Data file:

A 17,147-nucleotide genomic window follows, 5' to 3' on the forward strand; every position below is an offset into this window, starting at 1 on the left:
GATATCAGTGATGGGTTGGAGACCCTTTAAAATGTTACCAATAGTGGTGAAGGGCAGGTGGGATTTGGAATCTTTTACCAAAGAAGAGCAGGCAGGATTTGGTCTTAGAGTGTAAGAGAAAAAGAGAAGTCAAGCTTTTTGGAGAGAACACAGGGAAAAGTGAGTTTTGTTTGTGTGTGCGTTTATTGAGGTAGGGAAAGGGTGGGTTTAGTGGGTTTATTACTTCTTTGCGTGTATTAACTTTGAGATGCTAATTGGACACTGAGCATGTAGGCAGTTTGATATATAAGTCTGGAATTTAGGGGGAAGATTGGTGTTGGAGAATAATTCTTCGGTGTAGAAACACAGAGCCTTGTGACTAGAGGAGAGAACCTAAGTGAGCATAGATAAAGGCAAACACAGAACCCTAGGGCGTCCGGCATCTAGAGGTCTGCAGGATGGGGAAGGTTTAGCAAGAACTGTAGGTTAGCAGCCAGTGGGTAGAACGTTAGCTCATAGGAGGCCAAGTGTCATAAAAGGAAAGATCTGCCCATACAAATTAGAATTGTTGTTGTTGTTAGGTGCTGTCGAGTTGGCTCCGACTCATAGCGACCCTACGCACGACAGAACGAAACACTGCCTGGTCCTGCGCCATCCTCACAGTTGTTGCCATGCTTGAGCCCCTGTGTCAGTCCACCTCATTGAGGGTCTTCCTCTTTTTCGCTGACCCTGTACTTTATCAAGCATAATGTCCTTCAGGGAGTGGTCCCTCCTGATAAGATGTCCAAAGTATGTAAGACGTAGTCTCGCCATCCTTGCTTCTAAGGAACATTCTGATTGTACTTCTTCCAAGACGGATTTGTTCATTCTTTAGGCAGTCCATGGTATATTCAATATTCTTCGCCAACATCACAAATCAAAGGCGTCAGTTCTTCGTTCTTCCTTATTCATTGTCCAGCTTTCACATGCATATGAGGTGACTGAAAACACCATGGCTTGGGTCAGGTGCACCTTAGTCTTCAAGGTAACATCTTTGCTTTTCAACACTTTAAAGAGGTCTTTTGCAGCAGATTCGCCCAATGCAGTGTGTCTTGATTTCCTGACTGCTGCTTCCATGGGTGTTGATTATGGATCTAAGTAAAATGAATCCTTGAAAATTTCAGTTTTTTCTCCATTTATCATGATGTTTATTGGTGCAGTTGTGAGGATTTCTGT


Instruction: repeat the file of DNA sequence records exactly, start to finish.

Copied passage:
A 17,147-nucleotide genomic window follows, 5' to 3' on the forward strand; every position below is an offset into this window, starting at 1 on the left:
GATATCAGTGATGGGTTGGAGACCCTTTAAAATGTTACCAATAGTGGTGAAGGGCAGGTGGGATTTGGAATCTTTTACCAAAGAAGAGCAGGCAGGATTTGGTCTTAGAGTGTAAGAGAAAAAGAGAAGTCAAGCTTTTTGGAGAGAACACAGGGAAAAGTGAGTTTTGTTTGTGTGTGCGTTTATTGAGGTAGGGAAAGGGTGGGTTTAGTGGGTTTATTACTTCTTTGCGTGTATTAACTTTGAGATGCTAATTGGACACTGAGCATGTAGGCAGTTTGATATATAAGTCTGGAATTTAGGGGGAAGATTGGTGTTGGAGAATAATTCTTCGGTGTAGAAACACAGAGCCTTGTGACTAGAGGAGAGAACCTAAGTGAGCATAGATAAAGGCAAACACAGAACCCTAGGGCGTCCGGCATCTAGAGGTCTGCAGGATGGGGAAGGTTTAGCAAGAACTGTAGGTTAGCAGCCAGTGGGTAGAACGTTAGCTCATAGGAGGCCAAGTGTCATAAAAGGAAAGATCTGCCCATACAAATTAGAATTGTTGTTGTTGTTAGGTGCTGTCGAGTTGGCTCCGACTCATAGCGACCCTACGCACGACAGAACGAAACACTGCCTGGTCCTGCGCCATCCTCACAGTTGTTGCCATGCTTGAGCCCCTGTGTCAGTCCACCTCATTGAGGGTCTTCCTCTTTTTCGCTGACCCTGTACTTTATCAAGCATAATGTCCTTCAGGGAGTGGTCCCTCCTGATAAGATGTCCAAAGTATGTAAGACGTAGTCTCGCCATCCTTGCTTCTAAGGAACATTCTGATTGTACTTCTTCCAAGACGGATTTGTTCATTCTTTAGGCAGTCCATGGTATATTCAATATTCTTCGCCAACATCACAAATCAAAGGCGTCAGTTCTTCGTTCTTCCTTATTCATTGTCCAGCTTTCACATGCATATGAGGTGACTGAAAACACCATGGCTTGGGTCAGGTGCACCTTAGTCTTCAAGGTAACATCTTTGCTTTTCAACACTTTAAAGAGGTCTTTTGCAGCAGATTCGCCCAATGCAGTGTGTCTTGATTTCCTGACTGCTGCTTCCATGGGTGTTGATTATGGATCTAAGTAAAATGAATCCTTGAAAATTTCAGTTTTTTCTCCATTTATCATGATGTTTATTGGTGCAGTTGTGAGGATTTCTGT